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Open or Closed Surgery?

Before electing for closed surgery, both surgeon and patient must be convinced of its superiority over open surgery. Presently this is debatable.

The method of open surgery has been described by Neer:[5] 2 cm of anterior deltoid are released from the anterior acromion and the coracoacromial   ligament   and  anteroinferior acromion are excised. Any osteophytes under the acromioclavicular joint are excised and the rotator cuff is checked for evidence of tears. The deltoid is then carefully reattached and the skin closed. Hawkins[4] reviewed 108 patients who underwent open acromioplasty, and who had no cuff tear. All patients had shoulder pain for over 1 year before operation, despite conservative treatment. Open acromioplasty was successful in 87 per cent of patients. The operation was less successful in women, those with limited preoperative movement, those who were involved in work compensation, and those whose pain had started after direct trauma. In most surgeons' hands, closed acro­mioplasty is not as successful as this, although the recent results of Ellman and Kay[7] at 85 per cent satisfactory for stage 2 impingement and of Alcheck et al[8] at 82 per cent excellent and good are comparable.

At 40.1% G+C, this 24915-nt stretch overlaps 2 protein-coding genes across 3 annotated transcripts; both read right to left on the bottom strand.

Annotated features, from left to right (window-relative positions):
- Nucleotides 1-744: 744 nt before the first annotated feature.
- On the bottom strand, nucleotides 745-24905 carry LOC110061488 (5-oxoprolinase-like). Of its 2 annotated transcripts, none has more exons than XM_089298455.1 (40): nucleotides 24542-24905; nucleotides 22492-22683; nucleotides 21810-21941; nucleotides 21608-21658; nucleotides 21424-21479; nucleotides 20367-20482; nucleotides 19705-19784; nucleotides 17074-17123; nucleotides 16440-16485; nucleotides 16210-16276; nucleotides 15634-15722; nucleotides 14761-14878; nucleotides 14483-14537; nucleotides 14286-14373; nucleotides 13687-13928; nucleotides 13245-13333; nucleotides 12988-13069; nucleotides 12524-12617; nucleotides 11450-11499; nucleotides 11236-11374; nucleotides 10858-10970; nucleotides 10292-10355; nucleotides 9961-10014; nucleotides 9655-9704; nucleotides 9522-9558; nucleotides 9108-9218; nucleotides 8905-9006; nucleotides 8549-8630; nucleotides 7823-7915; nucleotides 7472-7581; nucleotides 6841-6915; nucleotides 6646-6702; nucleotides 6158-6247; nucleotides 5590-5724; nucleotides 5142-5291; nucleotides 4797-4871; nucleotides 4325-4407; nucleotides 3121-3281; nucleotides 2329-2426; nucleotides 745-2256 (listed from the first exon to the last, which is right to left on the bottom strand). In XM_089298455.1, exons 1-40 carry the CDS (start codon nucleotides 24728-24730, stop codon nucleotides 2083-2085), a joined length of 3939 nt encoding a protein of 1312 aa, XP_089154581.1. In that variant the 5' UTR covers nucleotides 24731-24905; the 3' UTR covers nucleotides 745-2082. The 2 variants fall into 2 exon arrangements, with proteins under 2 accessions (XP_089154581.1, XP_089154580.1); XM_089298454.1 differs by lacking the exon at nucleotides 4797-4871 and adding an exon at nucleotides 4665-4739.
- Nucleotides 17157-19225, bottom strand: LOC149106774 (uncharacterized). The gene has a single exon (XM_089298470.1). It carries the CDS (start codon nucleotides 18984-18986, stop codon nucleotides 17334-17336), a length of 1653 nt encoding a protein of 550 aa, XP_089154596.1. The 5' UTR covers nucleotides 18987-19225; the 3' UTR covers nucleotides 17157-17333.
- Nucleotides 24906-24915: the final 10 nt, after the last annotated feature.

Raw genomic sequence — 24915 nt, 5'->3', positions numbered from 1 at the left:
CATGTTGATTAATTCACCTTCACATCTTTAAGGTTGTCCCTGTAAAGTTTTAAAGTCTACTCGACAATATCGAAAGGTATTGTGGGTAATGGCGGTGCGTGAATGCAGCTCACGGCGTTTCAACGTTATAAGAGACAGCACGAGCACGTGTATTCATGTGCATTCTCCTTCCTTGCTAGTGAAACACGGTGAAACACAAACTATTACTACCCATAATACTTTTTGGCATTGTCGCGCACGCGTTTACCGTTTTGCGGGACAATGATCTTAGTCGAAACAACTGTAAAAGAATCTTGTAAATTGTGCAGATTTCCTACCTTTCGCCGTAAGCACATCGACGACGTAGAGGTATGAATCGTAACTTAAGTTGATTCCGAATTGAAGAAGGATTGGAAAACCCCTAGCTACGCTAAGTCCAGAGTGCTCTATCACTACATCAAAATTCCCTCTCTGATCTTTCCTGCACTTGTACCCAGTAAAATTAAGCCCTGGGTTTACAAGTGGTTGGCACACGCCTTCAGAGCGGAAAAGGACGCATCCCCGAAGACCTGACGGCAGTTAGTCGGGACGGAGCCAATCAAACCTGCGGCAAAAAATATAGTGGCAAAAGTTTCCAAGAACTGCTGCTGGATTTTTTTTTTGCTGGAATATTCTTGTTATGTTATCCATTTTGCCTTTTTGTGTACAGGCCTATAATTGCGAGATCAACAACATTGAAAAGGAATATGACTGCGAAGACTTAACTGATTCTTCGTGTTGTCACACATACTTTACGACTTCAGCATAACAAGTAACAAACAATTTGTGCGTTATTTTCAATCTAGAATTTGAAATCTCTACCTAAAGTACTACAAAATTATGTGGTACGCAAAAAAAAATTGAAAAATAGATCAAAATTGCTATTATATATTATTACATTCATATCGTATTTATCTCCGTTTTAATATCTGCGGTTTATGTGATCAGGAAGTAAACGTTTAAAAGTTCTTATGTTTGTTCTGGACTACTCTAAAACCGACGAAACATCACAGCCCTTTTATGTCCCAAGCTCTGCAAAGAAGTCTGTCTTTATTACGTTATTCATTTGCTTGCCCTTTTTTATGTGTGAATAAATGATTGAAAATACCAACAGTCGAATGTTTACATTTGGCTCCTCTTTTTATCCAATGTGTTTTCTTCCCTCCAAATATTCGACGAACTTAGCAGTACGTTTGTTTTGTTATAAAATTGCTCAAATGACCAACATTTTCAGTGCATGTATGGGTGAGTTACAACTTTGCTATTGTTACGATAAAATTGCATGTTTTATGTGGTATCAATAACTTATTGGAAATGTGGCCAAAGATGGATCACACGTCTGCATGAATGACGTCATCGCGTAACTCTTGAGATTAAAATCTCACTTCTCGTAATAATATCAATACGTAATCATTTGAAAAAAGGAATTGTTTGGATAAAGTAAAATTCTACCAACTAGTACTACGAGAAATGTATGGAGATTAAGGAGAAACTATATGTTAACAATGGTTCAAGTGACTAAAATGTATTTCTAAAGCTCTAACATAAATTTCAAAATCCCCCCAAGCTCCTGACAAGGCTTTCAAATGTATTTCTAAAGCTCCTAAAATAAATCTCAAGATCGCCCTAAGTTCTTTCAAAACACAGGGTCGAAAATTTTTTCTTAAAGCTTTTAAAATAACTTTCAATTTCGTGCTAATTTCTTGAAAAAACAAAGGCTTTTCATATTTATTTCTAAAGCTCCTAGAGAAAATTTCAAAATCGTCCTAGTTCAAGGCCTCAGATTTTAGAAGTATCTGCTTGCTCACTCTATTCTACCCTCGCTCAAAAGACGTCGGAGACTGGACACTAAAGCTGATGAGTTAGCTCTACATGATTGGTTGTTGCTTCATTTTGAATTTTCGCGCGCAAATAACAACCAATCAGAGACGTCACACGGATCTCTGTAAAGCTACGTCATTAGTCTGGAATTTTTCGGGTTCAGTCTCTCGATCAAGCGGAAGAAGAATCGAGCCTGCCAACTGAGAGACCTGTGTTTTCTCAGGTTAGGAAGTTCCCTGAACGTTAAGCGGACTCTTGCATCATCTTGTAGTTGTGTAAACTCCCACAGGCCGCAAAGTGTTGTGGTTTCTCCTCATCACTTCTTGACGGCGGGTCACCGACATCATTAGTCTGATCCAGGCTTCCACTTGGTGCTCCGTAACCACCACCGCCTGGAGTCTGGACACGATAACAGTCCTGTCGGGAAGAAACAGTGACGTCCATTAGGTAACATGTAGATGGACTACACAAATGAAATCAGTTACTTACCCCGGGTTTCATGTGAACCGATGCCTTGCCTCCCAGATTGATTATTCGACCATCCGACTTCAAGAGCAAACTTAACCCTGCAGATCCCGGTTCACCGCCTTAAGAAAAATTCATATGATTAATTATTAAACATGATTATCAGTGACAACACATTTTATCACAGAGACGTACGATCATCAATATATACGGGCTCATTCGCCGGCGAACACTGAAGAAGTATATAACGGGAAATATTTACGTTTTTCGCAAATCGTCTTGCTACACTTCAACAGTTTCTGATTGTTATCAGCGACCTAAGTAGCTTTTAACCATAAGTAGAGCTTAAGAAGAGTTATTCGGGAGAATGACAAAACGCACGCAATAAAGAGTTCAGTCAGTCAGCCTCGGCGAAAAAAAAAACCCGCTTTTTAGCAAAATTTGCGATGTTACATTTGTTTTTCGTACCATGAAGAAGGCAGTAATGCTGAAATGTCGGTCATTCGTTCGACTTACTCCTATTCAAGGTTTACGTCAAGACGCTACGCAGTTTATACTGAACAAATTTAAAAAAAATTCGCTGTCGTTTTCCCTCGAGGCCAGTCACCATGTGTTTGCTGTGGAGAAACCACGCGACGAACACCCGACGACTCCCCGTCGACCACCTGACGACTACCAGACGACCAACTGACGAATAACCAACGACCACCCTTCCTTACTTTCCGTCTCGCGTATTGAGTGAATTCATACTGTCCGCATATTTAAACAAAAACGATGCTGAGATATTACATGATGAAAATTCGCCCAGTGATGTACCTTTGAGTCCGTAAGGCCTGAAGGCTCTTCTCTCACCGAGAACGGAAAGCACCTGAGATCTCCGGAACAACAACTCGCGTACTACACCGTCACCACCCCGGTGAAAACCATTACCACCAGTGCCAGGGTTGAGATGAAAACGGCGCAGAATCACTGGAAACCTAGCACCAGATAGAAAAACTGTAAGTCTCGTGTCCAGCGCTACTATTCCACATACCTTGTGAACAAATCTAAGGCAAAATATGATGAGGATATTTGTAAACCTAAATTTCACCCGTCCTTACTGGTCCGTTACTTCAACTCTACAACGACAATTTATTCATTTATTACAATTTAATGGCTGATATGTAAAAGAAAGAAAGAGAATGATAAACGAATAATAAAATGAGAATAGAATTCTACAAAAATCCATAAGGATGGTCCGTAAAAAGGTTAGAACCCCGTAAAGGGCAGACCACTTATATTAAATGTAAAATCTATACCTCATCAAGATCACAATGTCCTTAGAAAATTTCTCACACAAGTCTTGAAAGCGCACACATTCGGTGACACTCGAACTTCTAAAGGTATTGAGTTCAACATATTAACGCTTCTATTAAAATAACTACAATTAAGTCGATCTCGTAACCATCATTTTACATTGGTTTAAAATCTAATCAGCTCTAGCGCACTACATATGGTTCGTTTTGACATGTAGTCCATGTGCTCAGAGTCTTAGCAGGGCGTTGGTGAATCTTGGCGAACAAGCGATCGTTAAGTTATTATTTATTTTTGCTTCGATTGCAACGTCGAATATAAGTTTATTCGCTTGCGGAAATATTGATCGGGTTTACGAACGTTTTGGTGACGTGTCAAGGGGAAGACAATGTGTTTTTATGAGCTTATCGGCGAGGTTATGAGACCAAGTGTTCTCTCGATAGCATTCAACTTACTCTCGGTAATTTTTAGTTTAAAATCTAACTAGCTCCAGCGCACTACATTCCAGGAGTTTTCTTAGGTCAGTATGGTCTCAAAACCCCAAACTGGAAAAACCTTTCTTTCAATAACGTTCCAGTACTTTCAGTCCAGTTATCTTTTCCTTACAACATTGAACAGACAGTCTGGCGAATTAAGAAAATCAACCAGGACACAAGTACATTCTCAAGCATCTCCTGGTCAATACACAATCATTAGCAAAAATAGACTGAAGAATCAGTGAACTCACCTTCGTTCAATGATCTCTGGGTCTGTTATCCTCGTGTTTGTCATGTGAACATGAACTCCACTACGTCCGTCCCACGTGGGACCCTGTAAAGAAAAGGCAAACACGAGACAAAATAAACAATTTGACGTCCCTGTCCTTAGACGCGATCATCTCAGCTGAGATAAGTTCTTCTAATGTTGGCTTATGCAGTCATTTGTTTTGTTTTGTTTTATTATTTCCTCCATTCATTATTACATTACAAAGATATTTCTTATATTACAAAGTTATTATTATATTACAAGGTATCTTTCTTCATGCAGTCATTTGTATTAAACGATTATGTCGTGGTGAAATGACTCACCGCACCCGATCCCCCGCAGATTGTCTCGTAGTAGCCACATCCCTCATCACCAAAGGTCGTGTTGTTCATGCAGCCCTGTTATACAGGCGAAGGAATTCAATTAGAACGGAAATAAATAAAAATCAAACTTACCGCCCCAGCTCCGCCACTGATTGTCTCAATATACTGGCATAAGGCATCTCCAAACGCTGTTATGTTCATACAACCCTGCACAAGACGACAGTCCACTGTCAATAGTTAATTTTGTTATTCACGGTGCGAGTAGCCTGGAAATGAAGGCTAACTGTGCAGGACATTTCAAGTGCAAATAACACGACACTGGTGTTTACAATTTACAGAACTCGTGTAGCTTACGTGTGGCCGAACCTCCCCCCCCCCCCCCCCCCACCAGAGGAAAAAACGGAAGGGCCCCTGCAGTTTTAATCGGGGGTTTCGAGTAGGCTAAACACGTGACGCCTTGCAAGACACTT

There is no doubt that arthroscopic subacro­mial decompression (ASD) is both more difficult and generally takes longer than open proce­dure. Although ASD has these drawbacks, and tends not to be as successful as open acromio­plasty, it does have advantages. These are that it is a day-case procedure, for some reason it is less painful, and the patient has faster rehabilitation. There is no doubt that arthrosco­pic surgery has a good image amongst the population at large and, to an extent, the patient now demands minimally invasive surgery if possible.

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